The impact of music and stretched time on pupillary responses and eye movements in slow-motion film scenes
AbstractThis study investigated the effects of music and playback speed on arousal and visual perception in slow-motion scenes taken from commercial films. Slow-motion scenes are a ubiquitous film technique and highly popular. Yet the psychological effects of mediated time-stretching compared to real-time motion have not been empirically investigated. We hypothesised that music affects arousal and attentional processes. Furthermore, we assumed that playback speed influences viewers’ visual perception, resulting in a higher number of eye movements and larger gaze dispersion. Thirty-nine participants watched three film excerpts in a repeated-measures design in conditions with or without music and in slow motion vs. adapted real-time motion (both visual-only). Results show that music in slow-motion film scenes leads to higher arousal compared to no music as indicated by larger pupil diameters in the former. There was no systematic effect of music on visual perception in terms of eye movements. Playback speed influenced visual perception in eye movement parameters such that slow motion resulted in more and shorter fixations as well as more saccades compared to adapted real-time motion. Furthermore, in slow motion there was a higher gaze dispersion and a smaller centre bias, indicating that individuals attended to more detail in slow motion scenes.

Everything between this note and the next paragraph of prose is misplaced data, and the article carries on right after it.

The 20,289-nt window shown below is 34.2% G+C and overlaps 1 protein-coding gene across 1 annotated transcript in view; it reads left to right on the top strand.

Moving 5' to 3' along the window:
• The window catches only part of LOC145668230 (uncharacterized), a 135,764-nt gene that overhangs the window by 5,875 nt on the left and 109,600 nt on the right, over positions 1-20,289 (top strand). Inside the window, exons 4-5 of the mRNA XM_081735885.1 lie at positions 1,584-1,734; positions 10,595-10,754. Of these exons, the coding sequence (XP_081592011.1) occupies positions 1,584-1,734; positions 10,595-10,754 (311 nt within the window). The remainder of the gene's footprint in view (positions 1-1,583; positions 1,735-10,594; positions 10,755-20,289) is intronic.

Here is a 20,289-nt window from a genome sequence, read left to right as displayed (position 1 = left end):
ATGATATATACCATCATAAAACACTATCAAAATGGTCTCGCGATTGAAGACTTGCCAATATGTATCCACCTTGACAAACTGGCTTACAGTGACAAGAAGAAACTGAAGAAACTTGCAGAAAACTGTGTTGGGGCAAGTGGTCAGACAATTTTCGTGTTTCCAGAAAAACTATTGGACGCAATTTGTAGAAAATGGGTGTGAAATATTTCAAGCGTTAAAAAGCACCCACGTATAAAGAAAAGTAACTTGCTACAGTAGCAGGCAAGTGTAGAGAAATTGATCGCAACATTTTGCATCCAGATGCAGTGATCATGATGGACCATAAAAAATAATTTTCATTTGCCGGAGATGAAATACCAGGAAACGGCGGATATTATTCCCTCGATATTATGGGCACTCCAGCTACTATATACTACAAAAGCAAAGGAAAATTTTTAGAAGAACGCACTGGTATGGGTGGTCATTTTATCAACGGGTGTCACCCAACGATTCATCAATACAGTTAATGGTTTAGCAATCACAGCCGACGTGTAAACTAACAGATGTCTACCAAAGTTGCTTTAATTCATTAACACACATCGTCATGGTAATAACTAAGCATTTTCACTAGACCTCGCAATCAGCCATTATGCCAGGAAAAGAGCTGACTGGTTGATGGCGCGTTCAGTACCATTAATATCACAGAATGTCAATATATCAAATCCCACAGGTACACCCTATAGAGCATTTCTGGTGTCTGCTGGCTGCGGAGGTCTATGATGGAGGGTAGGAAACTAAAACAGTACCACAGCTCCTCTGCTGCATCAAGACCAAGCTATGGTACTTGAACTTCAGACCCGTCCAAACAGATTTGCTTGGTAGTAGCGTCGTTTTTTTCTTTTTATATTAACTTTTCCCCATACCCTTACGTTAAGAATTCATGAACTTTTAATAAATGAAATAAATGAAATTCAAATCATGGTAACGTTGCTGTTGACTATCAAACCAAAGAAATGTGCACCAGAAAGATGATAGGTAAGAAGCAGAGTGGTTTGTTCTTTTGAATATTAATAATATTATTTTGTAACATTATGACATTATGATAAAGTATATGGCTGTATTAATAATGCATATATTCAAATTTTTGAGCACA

Copyright (c) 2018 David Hammerschmidt, Clemens Wöllner
This work is licensed under a Creative Commons Attribution 4.0 International License.